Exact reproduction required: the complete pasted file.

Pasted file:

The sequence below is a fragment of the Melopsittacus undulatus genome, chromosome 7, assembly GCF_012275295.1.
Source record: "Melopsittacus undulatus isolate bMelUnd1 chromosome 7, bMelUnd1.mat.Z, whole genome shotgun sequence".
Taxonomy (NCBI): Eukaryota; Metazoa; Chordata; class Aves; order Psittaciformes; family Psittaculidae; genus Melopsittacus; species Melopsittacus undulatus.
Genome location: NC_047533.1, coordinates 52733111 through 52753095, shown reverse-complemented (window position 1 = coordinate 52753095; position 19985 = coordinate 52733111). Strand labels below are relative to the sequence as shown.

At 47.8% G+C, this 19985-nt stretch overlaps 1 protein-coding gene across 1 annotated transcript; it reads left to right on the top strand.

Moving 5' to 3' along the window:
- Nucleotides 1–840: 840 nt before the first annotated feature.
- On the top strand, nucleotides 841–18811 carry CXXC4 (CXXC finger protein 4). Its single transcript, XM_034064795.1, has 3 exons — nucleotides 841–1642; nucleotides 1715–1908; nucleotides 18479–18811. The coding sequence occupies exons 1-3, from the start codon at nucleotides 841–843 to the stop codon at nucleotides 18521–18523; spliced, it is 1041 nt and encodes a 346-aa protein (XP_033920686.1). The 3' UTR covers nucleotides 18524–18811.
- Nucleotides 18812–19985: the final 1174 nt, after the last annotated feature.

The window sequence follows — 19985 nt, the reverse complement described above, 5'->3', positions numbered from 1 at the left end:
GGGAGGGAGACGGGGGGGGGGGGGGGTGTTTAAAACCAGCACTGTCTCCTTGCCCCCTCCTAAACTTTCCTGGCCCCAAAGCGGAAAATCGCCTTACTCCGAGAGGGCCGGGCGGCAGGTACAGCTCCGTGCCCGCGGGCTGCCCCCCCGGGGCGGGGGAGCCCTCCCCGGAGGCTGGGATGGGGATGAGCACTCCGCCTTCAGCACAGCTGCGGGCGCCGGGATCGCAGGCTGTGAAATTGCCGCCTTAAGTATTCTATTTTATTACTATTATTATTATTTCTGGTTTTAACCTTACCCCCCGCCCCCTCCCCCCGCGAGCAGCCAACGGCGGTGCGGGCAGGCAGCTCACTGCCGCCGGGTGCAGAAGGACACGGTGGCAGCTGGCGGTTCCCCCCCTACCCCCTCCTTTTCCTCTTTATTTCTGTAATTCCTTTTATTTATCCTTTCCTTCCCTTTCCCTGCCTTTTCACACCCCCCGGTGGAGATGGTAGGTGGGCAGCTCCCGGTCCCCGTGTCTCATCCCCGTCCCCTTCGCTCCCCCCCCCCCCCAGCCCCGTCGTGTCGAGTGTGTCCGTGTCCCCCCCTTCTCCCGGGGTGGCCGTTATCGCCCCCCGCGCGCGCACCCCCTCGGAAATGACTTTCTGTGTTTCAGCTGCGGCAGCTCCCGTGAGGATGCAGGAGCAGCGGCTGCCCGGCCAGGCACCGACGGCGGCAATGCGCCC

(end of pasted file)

The sequence below is a fragment of the Melopsittacus undulatus genome, chromosome 7, assembly GCF_012275295.1.
Source record: "Melopsittacus undulatus isolate bMelUnd1 chromosome 7, bMelUnd1.mat.Z, whole genome shotgun sequence".
Taxonomy (NCBI): Eukaryota; Metazoa; Chordata; class Aves; order Psittaciformes; family Psittaculidae; genus Melopsittacus; species Melopsittacus undulatus.
Genome location: NC_047533.1, coordinates 52733111 through 52753095, shown reverse-complemented (window position 1 = coordinate 52753095; position 19985 = coordinate 52733111). Strand labels below are relative to the sequence as shown.

At 47.8% G+C, this 19985-nt stretch overlaps 1 protein-coding gene across 1 annotated transcript; it reads left to right on the top strand.

Moving 5' to 3' along the window:
- Nucleotides 1–840: 840 nt before the first annotated feature.
- On the top strand, nucleotides 841–18811 carry CXXC4 (CXXC finger protein 4). Its single transcript, XM_034064795.1, has 3 exons — nucleotides 841–1642; nucleotides 1715–1908; nucleotides 18479–18811. The coding sequence occupies exons 1-3, from the start codon at nucleotides 841–843 to the stop codon at nucleotides 18521–18523; spliced, it is 1041 nt and encodes a 346-aa protein (XP_033920686.1). The 3' UTR covers nucleotides 18524–18811.
- Nucleotides 18812–19985: the final 1174 nt, after the last annotated feature.

The window sequence follows — 19985 nt, the reverse complement described above, 5'->3', positions numbered from 1 at the left end:
GGGAGGGAGACGGGGGGGGGGGGGGGTGTTTAAAACCAGCACTGTCTCCTTGCCCCCTCCTAAACTTTCCTGGCCCCAAAGCGGAAAATCGCCTTACTCCGAGAGGGCCGGGCGGCAGGTACAGCTCCGTGCCCGCGGGCTGCCCCCCCGGGGCGGGGGAGCCCTCCCCGGAGGCTGGGATGGGGATGAGCACTCCGCCTTCAGCACAGCTGCGGGCGCCGGGATCGCAGGCTGTGAAATTGCCGCCTTAAGTATTCTATTTTATTACTATTATTATTATTTCTGGTTTTAACCTTACCCCCCGCCCCCTCCCCCCGCGAGCAGCCAACGGCGGTGCGGGCAGGCAGCTCACTGCCGCCGGGTGCAGAAGGACACGGTGGCAGCTGGCGGTTCCCCCCCTACCCCCTCCTTTTCCTCTTTATTTCTGTAATTCCTTTTATTTATCCTTTCCTTCCCTTTCCCTGCCTTTTCACACCCCCCGGTGGAGATGGTAGGTGGGCAGCTCCCGGTCCCCGTGTCTCATCCCCGTCCCCTTCGCTCCCCCCCCCCCCCAGCCCCGTCGTGTCGAGTGTGTCCGTGTCCCCCCCTTCTCCCGGGGTGGCCGTTATCGCCCCCCGCGCGCGCACCCCCTCGGAAATGACTTTCTGTGTTTCAGCTGCGGCAGCTCCCGTGAGGATGCAGGAGCAGCGGCTGCCCGGCCAGGCACCGACGGCGGCAATGCGCCC